A Review of
Nourishing Narratives: The Power of Story to Shape our Faith
Jennifer L. Holberg
Reviewed by Nathan Geeting
For those touched by the stories and songs of Rich Mullins, September 19th was a difficult day: It marked the 26th anniversary of the car accident that killed him. On that night, above my home in North Carolina, the moon hung slivered in the sky—“like a shaving that fell from the floor of a carpenter’s shop.” And in the sky above Ohio, the stars undoubtedly flickered, candle-like, as they burned. Mullins’s legacy, too, continues to burn—seemingly brighter and brighter each year. While his songs continue to encourage, surprise, and challenge listeners, it’s the story of his life that has gotten the most attention in the last decade, with multiple documentaries (and a feature length film) retelling the complex, difficult journey of a broken but faithful man. In the Christian landscape of practiced, performative, and political tales, Mullins’s life stands out as a counter-cultural force. It is a rare kind of story indeed—or rarely told—which speaks to one of the issues that Jennifer Holberg raises in her new book, Nourishing Narratives: The Power of Story to Shape Our Faith.
In the first chapter, Holberg notes how “we are presented with a limited number of available narratives—or at least narratives we can allow ourselves.” This matters because, as Holberg explains with clarity and conviction, stories are the currency of our time. In her own words, “We live in a world that… most often seems to process through narrative, not facts.” Said differently, stories are powerful and consequential forces within our culture, politics, churches, and lives. However, the stories Christians most frequently tell tend to skew towards the sentimental, the trite, and the platitudinal. This creates a problem for people of “the Book,” lovers of “the Word.” Simply put, this lack of complex, imaginative, and wide-ranging stories can lead to a simple, insufficient, and closed-minded faith. Something smaller than a creative, story-telling God would intend.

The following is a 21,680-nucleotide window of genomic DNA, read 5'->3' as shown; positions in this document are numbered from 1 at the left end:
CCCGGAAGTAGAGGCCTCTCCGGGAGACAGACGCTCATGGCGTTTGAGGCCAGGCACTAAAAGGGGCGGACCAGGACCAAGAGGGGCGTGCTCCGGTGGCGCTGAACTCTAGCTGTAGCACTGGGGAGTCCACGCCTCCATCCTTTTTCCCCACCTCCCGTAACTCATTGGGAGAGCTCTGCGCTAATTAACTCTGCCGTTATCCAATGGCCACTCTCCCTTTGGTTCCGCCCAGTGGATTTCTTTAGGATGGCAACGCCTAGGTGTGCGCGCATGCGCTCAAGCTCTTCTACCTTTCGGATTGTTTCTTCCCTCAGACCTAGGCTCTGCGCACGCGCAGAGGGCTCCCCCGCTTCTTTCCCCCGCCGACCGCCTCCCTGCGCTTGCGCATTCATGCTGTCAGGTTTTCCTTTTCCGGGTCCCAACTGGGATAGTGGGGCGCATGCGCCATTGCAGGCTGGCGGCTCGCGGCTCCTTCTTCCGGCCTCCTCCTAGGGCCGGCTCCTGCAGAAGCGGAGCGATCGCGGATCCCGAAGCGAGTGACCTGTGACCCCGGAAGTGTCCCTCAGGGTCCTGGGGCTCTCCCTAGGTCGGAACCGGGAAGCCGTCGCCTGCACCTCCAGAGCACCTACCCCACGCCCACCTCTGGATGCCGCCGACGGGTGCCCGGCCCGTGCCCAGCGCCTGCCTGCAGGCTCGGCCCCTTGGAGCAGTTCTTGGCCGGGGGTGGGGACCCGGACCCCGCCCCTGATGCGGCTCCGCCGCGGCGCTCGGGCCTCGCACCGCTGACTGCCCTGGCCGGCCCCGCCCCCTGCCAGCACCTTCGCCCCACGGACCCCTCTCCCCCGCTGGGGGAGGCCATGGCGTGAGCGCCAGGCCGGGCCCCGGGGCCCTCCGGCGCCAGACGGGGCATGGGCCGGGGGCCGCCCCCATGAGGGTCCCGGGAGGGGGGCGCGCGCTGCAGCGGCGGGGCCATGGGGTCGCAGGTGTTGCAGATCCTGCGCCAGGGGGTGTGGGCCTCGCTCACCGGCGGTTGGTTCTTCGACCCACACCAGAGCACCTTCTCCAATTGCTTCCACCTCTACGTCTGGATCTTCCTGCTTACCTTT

Thankfully, Holberg approaches this concept with hope; she refuses to simply speak of a lack. If the subtitle is any indication, she spends most of the book presenting a different way to engage with faith-shaping narratives. Drawing on the thoughts, stories, and poems of Flannery O’Connor, Jane Kenyon, Gerard Manley Hopkins, Marilynne Robinson, Dante, and many (many) more, Holberg demonstrates how rich stories paired with careful, thoughtful readers can encourage and enliven every aspect of our faith. Specifically, she spends chapters two through six addressing some of the narratives Christians currently hold—ultimately guiding us through the various ways we might see these stories anew. Stories remind us of God’s abundance, for example, and our worthiness of that lavishness through Christ. Holberg highlights metaphors that display a picture of daily faithfulness over a long period of time, unglamorous though it may be: like brittle and broken shards that come together to create a beautiful work of stained glass, or honeyguides (a kind of bird), helping others find their way to the sweet sustenance God provides.